Bilam in the Biblical Text

Bilam is one of the more mysterious characters in Tanakh. Bilam is first mentioned in Bemidbar 22:5, when Balak, King of Moav, requests his assistance in cursing the People of Israel. The Torah spends the next three chapters detailing Hashem's warnings to Bilam, Bilam's attempts at cursing the Israelites, and how the curses were turned into blessings, at the end of which (Bemidbar 24:25) Bilam goes home. Bilam then appears again during the battle with the Midianites, where Bilam is mentioned as being killed together with the four kings of Midian (Bemidbar 31:8, with parallels in Yehoshua 13:21-22), and is said to be the instigator of the Sin of Baal Peor (Bemidbar 31:16).

The hiring of Bilam is mentioned as one of the reasons Amonites and Moabites are banned from joining the Israelites (Devarim 23:5-6, and also Nechemyah 13:1-2). The reversal of Bilam's curses is mentioned as one of the major ways Hashem protected Israel in the desert in Yehoshua 24:9-10 and Mikhah 6:5. Who is Bilam? What is the meaning of him being a "קּוֹסֵם" (Yehoshua 13:22)? Why did his attempt to curse Israel leave such a lasting impression?1

Was Bilam a Prophet?

The verses give varying indicators regarding Bilam's status.2 Bilam receives prophetic dreams (Bemidbar 22:9-12, 22:20), sees an angel (Bemidbar 22:31-35), and receives other heavenly messages (Bemidbar 23:4-5,16, 24:2). He also states throughout the story that his actions are dependent on Hashem's guidance, and refers to himself as "שֹׁמֵעַ אִמְרֵי אֵל אֲשֶׁר מַחֲזֵה שַׁדַּי יֶחֱזֶה נֹפֵל וּגְלוּי עֵינָיִם" (Bemidbar 24:4, and similarly in Bemidbar 24:16). In contrast, in Yehoshua 13:22 he is referred to as "בִּלְעָם בֶּן בְּעוֹר הַקּוֹסֵם", without mentioning prophetic abilities, in Bemidbar 22:7 the messengers bring "קְסָמִים" to Bilam, and Bemidbar 24:1 mentions Bilam using "נְחָשִׁים".

Bilam and Other Characters

  • Bilam and Lavan – There are remarkable similarities between these two characters:
    • Both are from Aram Naharayim.3
    • Both receive a heavenly dream, warning them against harming Israel (Bereshit 31:24 and Bemidbar 22:9-12, 22:20).
    • Lavan divines using ניחוש (Bereshit 30:27), while Bilam uses נחשים (Bemidbar 24:1).
    • Both encounter Israel and end up blessing them.
    • About both the Torah records: "וַיָּשׇׁב לִמְקֹמוֹ" (Bereshit 32:1, Bemidbar 24:25).4
    These similarities lead the midrashim to state that Lavan either was Bilam (Targum Yerushalmi (Yonatan)Bemidbar 22:5About Targum Yerushalmi (Yonatan)) or was Bilam's father (Bavli SanhedrinSanhedrin 105aAbout the Bavli).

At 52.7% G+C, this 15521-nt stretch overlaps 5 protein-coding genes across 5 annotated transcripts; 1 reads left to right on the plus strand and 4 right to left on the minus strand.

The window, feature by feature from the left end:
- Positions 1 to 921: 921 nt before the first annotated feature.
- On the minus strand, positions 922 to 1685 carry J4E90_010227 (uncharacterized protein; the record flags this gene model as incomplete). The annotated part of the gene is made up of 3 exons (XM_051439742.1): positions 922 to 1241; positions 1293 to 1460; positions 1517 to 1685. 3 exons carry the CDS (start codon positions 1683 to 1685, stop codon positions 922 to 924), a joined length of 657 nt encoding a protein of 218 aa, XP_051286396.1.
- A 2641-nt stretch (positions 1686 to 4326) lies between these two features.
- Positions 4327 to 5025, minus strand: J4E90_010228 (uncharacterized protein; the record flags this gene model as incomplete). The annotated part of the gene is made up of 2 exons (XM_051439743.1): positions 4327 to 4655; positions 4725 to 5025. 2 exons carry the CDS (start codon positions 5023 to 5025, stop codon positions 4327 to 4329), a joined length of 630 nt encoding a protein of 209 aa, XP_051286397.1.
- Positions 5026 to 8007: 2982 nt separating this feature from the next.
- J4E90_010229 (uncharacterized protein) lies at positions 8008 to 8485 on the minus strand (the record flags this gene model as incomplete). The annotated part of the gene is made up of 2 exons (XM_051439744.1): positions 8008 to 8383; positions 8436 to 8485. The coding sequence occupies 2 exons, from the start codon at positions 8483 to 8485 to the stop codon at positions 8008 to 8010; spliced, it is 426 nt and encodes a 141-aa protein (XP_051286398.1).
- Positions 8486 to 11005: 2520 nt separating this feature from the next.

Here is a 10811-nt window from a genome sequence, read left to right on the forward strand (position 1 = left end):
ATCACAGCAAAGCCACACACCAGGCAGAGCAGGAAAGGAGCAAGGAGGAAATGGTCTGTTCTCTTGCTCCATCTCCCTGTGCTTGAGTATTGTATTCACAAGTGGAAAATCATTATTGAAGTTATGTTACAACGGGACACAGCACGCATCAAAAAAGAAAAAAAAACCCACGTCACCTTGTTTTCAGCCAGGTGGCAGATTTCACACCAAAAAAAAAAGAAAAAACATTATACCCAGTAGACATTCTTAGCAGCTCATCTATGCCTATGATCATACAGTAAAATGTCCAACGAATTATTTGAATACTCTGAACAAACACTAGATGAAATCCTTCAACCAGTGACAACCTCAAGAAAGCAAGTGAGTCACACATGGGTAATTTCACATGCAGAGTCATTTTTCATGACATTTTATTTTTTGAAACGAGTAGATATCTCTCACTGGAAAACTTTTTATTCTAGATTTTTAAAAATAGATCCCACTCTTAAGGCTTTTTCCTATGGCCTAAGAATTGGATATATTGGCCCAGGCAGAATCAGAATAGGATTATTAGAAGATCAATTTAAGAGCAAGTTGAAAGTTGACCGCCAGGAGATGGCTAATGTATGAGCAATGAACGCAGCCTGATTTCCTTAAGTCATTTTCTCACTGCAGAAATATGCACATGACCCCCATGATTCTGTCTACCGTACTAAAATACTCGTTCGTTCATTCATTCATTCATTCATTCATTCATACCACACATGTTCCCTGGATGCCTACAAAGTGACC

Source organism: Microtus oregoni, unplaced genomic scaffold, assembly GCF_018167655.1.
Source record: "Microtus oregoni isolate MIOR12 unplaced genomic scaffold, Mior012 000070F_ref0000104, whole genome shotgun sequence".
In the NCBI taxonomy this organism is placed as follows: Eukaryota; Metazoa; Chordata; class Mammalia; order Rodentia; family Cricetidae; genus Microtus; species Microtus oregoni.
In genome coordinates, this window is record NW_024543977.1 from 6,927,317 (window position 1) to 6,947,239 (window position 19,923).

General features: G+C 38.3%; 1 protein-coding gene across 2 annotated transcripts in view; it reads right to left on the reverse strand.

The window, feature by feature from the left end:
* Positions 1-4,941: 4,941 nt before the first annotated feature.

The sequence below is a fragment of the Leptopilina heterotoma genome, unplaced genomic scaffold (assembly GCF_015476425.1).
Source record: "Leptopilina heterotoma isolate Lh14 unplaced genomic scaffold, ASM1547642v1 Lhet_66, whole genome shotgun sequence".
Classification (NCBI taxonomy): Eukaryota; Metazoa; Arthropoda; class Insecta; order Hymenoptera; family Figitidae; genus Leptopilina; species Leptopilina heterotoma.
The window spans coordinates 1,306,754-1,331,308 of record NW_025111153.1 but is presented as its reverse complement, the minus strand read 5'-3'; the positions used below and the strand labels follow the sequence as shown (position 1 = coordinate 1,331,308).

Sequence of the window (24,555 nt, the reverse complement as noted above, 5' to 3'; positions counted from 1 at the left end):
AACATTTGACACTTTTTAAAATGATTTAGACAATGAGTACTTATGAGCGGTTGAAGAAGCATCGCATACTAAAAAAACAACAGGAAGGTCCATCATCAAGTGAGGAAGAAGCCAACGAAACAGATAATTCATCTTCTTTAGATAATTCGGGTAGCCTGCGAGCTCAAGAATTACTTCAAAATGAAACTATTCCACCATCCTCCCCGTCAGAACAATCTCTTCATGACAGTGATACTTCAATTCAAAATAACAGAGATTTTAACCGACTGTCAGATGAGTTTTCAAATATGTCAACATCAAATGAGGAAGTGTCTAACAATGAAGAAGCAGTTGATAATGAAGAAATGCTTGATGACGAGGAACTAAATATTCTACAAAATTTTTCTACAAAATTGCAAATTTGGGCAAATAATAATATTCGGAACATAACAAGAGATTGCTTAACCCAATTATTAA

• Bilam and Yitro are two of the few Gentile personalities who encounter the Children of Israel in the desert, and to whom the Torah devotes considerable attention. As discussed in Yitro & Bilam, the two characters are a study in contrasts. Yitro is the friend who blesses Israel in the first year in the desert, while Bilam is the foe who attempts to curse Israel in the fortieth year. The Torah does not mention any encounter between the two, but some Midrashim (Talmud BavliSotah 11aSanhedrin 105a-106bAbout the Bavli and Shemot Rabbah1:9About Shemot Rabbah) tell of an even earlier rivalry between Yitro and Bilam in Paroh's court.
  • Bilam and Moshe – As seen above, a number of Midrashim compare Bilam's prophetic abilities to those of Moshe.
  • Bilam and Paroh
  • Bilam and Iyyov

Bilam's Origins

Where did Bilam live? According to Bemidbar 22:5, Balak sent messengers to find Bilam at "פְּתוֹרָה אֲשֶׁר עַל הַנָּהָר אֶרֶץ בְּנֵי עַמּוֹ", in Bemidbar 23:7 Bilam states "מִן אֲרָם יַנְחֵנִי בָלָק מֶלֶךְ מוֹאָב מֵהַרְרֵי קֶדֶם", and in Devarim 23:5 Bilam is identified as coming "מִפְּתוֹר אֲרַם נַהֲרַיִם". Further complicating the issue is the combination of Bemidbar 24:25, which states that Bilam returned home after being dismissed by Balak, and Bemidbar 31:8, which states that Bilam was killed soon after in Midian.

Bilam in the Ancient Near East

Bilam is the only character in Torah who appears in (non-Biblical) Ancient Near Eastern texts. In 1967 an inscription was found on the wall of a temple in Deir Alla, Jordan. This inscription, written in red and black ink on plaster, is written in Aramaic and can be dated to the late ninth century BCE. The inscriptions begins by saying "[זה] ספר [ב]לעם [בר בער]", and tells of apocalyptic visions seen by Bilam in dreams. The inscription refers multiple times to "בלעם בר בער", and contains linguistic parallels to the blessings of Bilam in the Torah.

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